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Getting over a Cash-Flow Hump: Which is better – a Loan or a Line?

Getting over a Cash-Flow Hump: Which is better – a Loan or a Line?

Unless your business has piles of cash available there will—at some point—probably be a need for a short-term or long-term cash infusion to get through.

Before approaching a lender for either a loan or a line of credit, first and foremost, your company house must be in order. To successfully approach any financial institution for a cash infusion, your financials should be clean and show your company’s financial strength and history.

Be ready to bring a current and accurate balance sheet and P&L statement. It will also help to locate an advocate at your bank or lender by leveraging your account relationships, or ask for recommendations from colleagues.

There may even be a lender in your area who is particularly versed in the complexities of the remodeling industry. It will pay off, in the end, to do your homework on the right lender and to approach that lender with a complete package of information about your successful company.

So you have your financials, you have an appointment to talk to the lender. Now what?

First of all, understand the difference in the two main forms of business financing: A business line of credit and a Term Loan.

 Term Loan

 With a business term loan, you borrow a lump sum of money, get it all at once and pay it back over a specific time period (or “term”)—it can range from a year to 20 years. Unlike lines of credit that are typically renewed every 1 – 2 years, a term loan is fixed for the specified amortization period. Lenders prefer loans to be collateralized, but there are options for unsecured terms notes.

You can select term loans with different repayment periods and with fixed or variable interest rates. However, you must begin repaying the loan immediately (even if you don’t use the money right away). Closing costs and interest rates for term loans are typically higher than those on a business line of credit. And, unlike a revolving line of credit, once you use up all the loan funds, you’ll need to reapply for a new loan.

Business Line of Credit

A business line of credit is similar to personal lines of credit, such as credit cards or home equity lines of credit. You have access to a specific amount of financing—say, $50,000—but you don’t make payments or incur any interest until you tap into the funds.

Lines of credit are often referred to as “revolving,” which means you can tap into them again and again. For instance, if you have a $50,000 line of credit and take out $25,000, you still have access to the remaining $25,000. If you pay that $25,000 back down to $0, you still have access to the entire $50,000 without reapplying.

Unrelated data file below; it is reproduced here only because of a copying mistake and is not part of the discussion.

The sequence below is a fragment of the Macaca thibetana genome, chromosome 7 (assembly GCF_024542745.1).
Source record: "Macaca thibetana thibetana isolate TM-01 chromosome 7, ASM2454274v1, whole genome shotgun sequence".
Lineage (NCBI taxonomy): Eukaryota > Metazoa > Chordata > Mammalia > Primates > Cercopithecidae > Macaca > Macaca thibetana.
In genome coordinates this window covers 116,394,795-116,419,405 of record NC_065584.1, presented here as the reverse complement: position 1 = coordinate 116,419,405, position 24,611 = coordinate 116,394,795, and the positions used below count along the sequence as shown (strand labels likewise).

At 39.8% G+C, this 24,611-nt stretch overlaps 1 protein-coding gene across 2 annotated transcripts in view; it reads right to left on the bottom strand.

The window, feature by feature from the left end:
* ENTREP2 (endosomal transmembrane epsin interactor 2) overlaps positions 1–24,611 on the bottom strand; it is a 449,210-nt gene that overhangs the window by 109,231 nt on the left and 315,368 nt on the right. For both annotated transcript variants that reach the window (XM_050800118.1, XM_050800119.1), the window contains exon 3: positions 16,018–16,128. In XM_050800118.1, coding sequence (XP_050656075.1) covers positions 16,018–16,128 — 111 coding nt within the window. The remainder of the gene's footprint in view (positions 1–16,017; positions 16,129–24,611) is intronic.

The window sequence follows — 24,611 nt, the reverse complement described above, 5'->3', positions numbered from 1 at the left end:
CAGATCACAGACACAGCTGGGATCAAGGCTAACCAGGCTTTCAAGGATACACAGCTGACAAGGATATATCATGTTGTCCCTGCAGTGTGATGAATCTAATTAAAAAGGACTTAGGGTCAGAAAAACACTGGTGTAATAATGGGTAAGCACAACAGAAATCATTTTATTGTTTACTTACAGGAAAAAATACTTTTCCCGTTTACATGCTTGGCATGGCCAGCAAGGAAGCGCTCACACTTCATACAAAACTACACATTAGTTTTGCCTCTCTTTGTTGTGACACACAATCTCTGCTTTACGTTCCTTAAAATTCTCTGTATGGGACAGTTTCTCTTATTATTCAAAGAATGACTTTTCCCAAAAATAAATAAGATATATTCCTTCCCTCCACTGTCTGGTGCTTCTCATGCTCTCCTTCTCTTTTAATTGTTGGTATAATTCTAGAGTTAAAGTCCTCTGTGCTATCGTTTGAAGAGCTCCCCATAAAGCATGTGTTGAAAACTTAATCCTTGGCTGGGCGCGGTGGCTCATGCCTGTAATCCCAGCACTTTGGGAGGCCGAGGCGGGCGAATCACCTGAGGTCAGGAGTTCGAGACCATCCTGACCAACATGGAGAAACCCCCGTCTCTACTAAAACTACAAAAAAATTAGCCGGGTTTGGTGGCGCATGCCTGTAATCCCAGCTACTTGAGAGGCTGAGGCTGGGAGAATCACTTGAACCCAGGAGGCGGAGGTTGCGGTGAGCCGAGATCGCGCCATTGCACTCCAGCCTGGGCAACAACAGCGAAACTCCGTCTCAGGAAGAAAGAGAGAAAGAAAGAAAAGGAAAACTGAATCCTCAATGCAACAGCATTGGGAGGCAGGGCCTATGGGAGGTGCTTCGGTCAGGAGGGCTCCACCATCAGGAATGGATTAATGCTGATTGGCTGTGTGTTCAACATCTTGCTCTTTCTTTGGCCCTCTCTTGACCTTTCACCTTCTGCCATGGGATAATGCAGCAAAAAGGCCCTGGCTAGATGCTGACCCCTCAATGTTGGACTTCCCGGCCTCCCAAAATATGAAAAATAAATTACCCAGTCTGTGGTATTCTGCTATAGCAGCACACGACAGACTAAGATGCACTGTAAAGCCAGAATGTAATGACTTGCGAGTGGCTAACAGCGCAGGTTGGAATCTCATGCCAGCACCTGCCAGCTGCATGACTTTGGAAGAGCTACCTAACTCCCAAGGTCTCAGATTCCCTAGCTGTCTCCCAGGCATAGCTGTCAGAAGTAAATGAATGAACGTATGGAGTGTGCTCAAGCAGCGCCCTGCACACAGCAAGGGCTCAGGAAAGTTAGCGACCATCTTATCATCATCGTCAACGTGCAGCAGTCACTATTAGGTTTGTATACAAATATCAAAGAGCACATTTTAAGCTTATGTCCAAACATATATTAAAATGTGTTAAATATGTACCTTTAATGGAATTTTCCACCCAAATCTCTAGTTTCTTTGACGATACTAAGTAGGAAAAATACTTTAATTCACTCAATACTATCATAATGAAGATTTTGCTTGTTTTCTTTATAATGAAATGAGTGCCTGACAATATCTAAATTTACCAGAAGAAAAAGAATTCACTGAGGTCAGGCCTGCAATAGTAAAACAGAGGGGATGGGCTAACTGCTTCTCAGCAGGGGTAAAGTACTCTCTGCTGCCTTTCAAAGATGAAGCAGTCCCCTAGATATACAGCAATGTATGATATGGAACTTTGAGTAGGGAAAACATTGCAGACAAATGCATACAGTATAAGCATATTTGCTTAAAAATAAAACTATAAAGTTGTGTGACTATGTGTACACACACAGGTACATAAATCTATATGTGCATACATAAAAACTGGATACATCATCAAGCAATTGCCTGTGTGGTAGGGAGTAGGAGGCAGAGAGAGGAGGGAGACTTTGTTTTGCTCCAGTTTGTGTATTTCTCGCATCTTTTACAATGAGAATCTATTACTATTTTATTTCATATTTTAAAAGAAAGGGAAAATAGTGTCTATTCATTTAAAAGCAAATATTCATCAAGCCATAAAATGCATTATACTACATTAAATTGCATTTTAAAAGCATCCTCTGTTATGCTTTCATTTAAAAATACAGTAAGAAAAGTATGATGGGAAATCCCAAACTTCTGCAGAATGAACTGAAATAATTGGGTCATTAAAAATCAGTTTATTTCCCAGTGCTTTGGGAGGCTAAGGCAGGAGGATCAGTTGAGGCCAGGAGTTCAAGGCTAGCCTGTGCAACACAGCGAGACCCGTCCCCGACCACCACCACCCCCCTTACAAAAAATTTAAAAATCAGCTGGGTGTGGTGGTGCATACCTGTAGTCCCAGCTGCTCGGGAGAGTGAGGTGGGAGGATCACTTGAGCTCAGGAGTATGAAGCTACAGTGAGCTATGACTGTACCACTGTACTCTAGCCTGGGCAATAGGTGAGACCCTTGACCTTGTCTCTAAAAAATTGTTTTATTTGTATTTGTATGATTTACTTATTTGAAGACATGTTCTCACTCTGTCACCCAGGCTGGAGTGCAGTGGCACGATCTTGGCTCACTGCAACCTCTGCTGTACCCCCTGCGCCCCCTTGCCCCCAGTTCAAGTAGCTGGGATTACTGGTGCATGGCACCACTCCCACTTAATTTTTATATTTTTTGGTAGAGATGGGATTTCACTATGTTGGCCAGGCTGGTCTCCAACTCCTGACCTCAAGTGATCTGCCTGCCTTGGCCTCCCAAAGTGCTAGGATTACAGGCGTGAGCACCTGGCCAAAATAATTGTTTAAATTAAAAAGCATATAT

A line of credit typically has a lower interest rate and closing costs than a loan of comparable size. However, if you’re late with a payment or go over your borrowing limit, your interest rate may increase substantially—unlike a term loan, where the interest rate stays the same for the life of the loan.

When to choose a LOAN?

Think of a business LOAN a little bit like a mortgage loan:

  • One-time loan meant for a specific purpose. You will be asked to show exactly what you plan to use the money for and how that will help your business increase sales and profits.
  • A fixed monthly payment is standard with a loan.
  • There will be closing costs.
  • A loan will have a fixed term or amortization period.
  • Loans are best used for long-term investments like buying capital equipment — not cash flow.
  • A business loan will carry a higher interest rate than a line of credit.

A business loan is better when you need to make a large, one-time capital investment that will increase the value of your company over time.

When to choose a LINE?

This kind of cash infusion is meant to help finance ongoing operating expenses. Think of a line of credit as an insurance policy providing a cushion of cash when you need it. That’s why it’s important to apply for a line of credit before you need it!

  • A secure line of credit may require collateral.
  • Borrowers with lower credit ratings will pay a higher interest rate.
  • A business owner may be asked to sign a personal guarantee.
  • If you carry a large balance or make only minimum monthly payments, you can end up paying a lot of interest.

Of course, the drawbacks are balanced by the many benefits:

  • You use the line as needed.
  • You only pay interest on the amount borrowed; quick payoffs can result in virtually zero interest paid.
  • The available credit remains in place for the next time you need short-term access to cash.

Remember, use your lenders to help you grow your company. Lenders are in business to supply you with the capital you need to work and be successful. They are eager to help but will always expect that you understand their requirements. After all, they are in business themselves, and as long as responsible lenders and borrowers can continue to rely on each other, commerce will speed along, and capital will continue to flow.



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